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The Guardian - US
The Guardian - US
Alaina Demopoulos

No Doubt at Coachella review – a joyous, high-energy reunion

woman sings on stage
Gwen Stefani of No Doubt. Photograph: Valérie Macon/AFP/Getty Images

Coachella loves a reunion. See: Siouxsie and the Banshees in 2002, the Pixies in 2004, Rage Against the Machine in 2007. But there are reunions, and then there is getting the band back together – harnessing the energy that makes a band click in the first place. And that’s what happened when No Doubt came together on the main Coachella stage on Saturday night, performing together for the first time in nearly a decade.

Though the ska group was not quite the headliner – officially, it was Tyler The Creator’s night – No Doubt’s rollicking hour-and-20-minute set could have ended the night on its own. Frontwoman Gwen Stefani wins MVP of Coachella so far. I’m half her age and I experienced crippling back pain come 8pm just after walking around the campground all afternoon. I have no idea how she sustained enough energy to sing, jump and skank around the stage for as long as she did.

Despite Stefani’s long-documented and unfortunate habit of cringe cultural appropriation (there was her Harajuku lovers phase, and that time she, a white woman, told an interviewer, “I’m Japanese”), I’ve grown up with her. She has a star power wrapped up in a long-curated aesthetic: bleached blond hair, ruby red lipstick and space buns, always space buns. She’s the center of attention, but No Doubt is a group effort, held together by guitarist Tom Dumont, bassist Tony Kanal, and drummer Adrian Young.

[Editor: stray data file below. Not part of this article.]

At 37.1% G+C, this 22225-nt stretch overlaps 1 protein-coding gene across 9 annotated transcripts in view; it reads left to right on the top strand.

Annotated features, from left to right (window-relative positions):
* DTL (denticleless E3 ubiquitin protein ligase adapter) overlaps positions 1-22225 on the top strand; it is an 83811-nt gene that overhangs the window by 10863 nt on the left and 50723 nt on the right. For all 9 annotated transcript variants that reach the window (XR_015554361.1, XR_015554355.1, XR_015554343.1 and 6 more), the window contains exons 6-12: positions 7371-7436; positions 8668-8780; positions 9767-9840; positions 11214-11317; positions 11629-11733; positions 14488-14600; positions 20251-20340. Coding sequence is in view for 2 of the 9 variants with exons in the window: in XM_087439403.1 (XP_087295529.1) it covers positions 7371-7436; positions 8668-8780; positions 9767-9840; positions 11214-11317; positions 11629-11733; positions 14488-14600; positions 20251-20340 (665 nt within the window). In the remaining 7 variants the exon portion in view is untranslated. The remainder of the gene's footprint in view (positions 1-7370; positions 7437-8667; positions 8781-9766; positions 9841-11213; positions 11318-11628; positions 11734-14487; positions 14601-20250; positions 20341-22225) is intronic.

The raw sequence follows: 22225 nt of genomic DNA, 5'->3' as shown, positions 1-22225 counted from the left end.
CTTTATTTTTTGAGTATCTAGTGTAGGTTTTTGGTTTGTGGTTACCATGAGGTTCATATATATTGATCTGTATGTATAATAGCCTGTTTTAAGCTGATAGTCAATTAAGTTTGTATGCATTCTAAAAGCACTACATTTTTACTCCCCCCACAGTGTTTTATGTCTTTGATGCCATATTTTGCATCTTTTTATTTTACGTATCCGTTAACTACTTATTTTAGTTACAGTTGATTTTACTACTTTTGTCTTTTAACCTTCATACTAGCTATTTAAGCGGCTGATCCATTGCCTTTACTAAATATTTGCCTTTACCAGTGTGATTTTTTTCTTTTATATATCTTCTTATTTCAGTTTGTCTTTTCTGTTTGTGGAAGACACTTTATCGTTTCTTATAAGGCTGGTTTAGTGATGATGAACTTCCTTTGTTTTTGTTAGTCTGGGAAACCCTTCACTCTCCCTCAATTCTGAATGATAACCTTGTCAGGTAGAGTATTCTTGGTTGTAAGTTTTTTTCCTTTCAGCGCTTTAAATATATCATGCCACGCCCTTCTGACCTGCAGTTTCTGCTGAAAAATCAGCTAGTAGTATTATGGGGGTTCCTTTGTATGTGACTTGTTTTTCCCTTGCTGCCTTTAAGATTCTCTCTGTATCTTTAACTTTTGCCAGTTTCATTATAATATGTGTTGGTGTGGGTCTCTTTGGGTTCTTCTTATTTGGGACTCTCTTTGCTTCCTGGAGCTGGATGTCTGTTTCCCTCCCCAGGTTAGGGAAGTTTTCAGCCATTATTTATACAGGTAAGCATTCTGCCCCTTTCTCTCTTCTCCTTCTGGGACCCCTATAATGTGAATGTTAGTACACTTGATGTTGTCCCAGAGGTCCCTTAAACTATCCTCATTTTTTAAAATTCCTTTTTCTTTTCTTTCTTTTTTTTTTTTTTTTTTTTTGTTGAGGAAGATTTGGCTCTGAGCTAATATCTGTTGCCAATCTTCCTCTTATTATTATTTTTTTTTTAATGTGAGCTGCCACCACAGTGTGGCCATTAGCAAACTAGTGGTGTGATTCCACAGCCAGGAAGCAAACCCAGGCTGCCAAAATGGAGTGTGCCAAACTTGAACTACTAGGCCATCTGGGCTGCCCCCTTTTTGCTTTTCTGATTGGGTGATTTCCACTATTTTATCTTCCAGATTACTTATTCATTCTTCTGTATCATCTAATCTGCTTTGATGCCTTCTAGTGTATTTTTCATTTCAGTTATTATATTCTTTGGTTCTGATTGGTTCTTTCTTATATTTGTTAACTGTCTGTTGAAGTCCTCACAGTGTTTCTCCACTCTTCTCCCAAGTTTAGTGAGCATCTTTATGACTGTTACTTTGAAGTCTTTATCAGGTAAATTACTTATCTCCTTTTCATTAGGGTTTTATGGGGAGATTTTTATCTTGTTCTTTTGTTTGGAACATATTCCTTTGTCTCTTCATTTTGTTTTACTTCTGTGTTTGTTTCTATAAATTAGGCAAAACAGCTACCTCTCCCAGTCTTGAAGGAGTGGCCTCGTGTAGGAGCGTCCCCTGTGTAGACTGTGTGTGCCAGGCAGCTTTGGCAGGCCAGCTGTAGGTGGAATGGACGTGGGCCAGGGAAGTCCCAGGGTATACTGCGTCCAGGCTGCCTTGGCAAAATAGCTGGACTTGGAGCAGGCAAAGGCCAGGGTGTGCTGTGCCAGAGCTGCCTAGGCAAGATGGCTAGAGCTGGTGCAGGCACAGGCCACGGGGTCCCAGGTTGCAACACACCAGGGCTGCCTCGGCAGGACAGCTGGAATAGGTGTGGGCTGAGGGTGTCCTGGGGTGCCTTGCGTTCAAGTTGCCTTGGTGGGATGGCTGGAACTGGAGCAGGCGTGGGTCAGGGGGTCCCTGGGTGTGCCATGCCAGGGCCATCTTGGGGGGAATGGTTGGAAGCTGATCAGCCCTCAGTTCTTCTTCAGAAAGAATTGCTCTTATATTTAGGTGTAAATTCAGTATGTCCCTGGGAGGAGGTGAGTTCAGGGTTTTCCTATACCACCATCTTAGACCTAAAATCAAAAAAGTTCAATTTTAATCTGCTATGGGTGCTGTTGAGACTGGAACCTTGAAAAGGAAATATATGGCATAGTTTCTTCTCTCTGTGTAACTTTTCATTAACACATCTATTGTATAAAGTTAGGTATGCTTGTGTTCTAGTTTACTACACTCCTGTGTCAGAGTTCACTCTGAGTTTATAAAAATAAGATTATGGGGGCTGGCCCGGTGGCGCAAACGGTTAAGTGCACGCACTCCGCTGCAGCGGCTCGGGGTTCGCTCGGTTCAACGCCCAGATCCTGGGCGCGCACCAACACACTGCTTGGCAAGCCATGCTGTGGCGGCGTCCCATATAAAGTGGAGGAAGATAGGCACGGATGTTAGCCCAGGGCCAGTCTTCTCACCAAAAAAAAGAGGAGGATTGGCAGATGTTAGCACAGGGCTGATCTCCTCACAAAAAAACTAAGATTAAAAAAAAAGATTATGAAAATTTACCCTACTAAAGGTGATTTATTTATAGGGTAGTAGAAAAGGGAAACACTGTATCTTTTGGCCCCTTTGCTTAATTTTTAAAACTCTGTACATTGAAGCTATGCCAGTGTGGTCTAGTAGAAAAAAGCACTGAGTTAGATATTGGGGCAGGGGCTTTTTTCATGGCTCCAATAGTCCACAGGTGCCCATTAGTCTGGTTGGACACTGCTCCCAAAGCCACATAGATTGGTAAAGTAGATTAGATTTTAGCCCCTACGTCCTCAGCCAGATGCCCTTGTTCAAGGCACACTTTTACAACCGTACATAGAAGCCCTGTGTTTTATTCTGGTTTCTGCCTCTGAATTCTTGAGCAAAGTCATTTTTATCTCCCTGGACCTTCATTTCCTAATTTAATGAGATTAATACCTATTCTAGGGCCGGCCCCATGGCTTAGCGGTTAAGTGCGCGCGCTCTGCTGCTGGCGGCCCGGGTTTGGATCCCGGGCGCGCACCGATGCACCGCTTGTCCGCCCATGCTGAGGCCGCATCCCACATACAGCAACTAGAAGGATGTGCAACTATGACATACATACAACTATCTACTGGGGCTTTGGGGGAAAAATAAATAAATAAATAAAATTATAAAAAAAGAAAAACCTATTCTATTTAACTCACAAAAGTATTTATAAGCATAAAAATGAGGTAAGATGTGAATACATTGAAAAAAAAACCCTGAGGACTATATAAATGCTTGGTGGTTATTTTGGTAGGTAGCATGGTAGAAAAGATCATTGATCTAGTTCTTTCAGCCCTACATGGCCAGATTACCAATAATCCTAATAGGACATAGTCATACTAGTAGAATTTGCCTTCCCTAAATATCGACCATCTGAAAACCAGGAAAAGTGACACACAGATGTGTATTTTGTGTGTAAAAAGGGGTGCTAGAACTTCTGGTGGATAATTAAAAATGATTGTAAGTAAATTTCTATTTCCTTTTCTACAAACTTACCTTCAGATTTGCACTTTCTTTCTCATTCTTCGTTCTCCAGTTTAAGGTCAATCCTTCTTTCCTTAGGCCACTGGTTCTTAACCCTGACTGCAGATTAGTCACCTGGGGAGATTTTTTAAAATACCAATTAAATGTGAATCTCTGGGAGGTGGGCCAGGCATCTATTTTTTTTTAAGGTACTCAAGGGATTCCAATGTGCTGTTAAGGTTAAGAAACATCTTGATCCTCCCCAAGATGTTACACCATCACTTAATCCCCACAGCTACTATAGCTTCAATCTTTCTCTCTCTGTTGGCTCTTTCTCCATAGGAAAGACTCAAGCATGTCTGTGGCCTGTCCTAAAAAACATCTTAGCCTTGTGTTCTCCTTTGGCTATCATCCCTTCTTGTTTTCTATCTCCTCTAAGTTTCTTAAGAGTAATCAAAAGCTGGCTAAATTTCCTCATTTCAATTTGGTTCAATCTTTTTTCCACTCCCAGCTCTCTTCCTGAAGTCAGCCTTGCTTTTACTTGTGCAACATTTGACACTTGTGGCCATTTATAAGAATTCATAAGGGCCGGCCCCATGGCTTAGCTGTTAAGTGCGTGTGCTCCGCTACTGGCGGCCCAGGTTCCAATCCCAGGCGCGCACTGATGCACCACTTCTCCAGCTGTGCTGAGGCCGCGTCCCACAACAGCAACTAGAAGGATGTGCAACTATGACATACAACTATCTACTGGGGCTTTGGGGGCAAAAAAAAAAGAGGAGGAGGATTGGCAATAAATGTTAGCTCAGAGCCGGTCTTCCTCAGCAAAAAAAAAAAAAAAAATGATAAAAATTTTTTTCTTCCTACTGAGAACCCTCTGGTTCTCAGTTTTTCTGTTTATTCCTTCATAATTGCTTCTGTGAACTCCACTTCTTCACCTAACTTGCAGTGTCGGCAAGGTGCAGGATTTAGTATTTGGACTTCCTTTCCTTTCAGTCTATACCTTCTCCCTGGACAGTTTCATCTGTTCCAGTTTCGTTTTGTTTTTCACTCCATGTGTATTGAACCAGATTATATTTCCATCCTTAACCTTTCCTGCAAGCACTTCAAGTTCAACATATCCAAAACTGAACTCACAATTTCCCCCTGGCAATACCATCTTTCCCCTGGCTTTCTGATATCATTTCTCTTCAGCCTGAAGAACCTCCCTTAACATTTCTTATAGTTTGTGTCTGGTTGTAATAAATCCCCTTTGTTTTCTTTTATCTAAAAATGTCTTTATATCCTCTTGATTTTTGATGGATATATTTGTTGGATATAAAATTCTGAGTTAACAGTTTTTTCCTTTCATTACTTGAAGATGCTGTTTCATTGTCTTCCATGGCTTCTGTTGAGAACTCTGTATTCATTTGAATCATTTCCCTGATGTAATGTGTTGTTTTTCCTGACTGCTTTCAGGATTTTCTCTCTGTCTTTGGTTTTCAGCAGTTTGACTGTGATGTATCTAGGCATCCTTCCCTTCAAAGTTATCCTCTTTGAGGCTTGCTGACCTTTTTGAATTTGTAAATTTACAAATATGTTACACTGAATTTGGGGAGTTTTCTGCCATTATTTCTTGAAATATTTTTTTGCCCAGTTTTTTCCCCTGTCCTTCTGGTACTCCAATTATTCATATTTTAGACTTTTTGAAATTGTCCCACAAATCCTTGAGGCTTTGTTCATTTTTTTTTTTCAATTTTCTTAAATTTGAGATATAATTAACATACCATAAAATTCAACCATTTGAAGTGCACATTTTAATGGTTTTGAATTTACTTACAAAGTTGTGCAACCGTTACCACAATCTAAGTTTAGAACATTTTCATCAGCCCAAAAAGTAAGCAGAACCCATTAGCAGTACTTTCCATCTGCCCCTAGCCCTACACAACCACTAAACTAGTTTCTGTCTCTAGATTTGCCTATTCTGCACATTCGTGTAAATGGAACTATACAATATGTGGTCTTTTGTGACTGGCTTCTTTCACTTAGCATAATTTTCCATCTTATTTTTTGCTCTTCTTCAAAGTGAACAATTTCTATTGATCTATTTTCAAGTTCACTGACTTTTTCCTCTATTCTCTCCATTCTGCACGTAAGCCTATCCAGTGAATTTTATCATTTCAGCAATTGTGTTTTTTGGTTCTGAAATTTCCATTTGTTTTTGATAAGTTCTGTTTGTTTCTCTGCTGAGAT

At the beginning of their Coachella set, archival footage played in the background, showing images of a band goofing around as twentysomethings. It was sweet, especially juxtaposed against their middle-aged reality – they clearly still enjoy the experience as much as they did as kids.

Certain needle drops like Hey Baby and Hella Good served as a catharsis and release for a crowd that clearly wanted to have fun. The band got an assist on Bathwater when the surprise guest Olivia Rodrigo strutted onstage in a white tank top blazed with “I [Heart] No Doubt.” Stefani is a dynamic, dramatic performer, and her energy against the former theater kid Rodrigo felt a little too saccharine for me, though it was fascinating to witness a the pop punk elder symbolically pass the baton of superstardom to the new-ish kid on the block.

Though Rodrigo covered Just a Girl on tour, Stefani sang the classic alone – that is if you don’t count the audience, who joined in when she cheekily asked the boys in the crowd to sing that titular call-and-repeat line. Stefani wrote the power anthem for disaffected feminists in her early 20s. Watching her now, at 52, confidently plow through the song, adding in push-ups, crowd work and primal screaming to the performance is the type of full-circle moment most artists dream of.

The audience – or at least the girls dancing around me – would have gagged at a medley of Stefani’s solo hits such as Hollaback Girl, Cool or The Sweet Escape. At one point, Stefani mentioned “dust[ing] off the old shit”, and the sequined cutoff-clad young woman next to me yelled: “We want your shit!”

I hate to agree; hearing Stefani sing the breakup acceptance song Cool with Kanal, who the song is about, on bass would have healed some deeply broken pieces of my heart. I made do with Don’t Speak, written in the immediate aftermath of their split, that’s angry, disorienting, more raw – and terrifically fun to scream out in a crowd.

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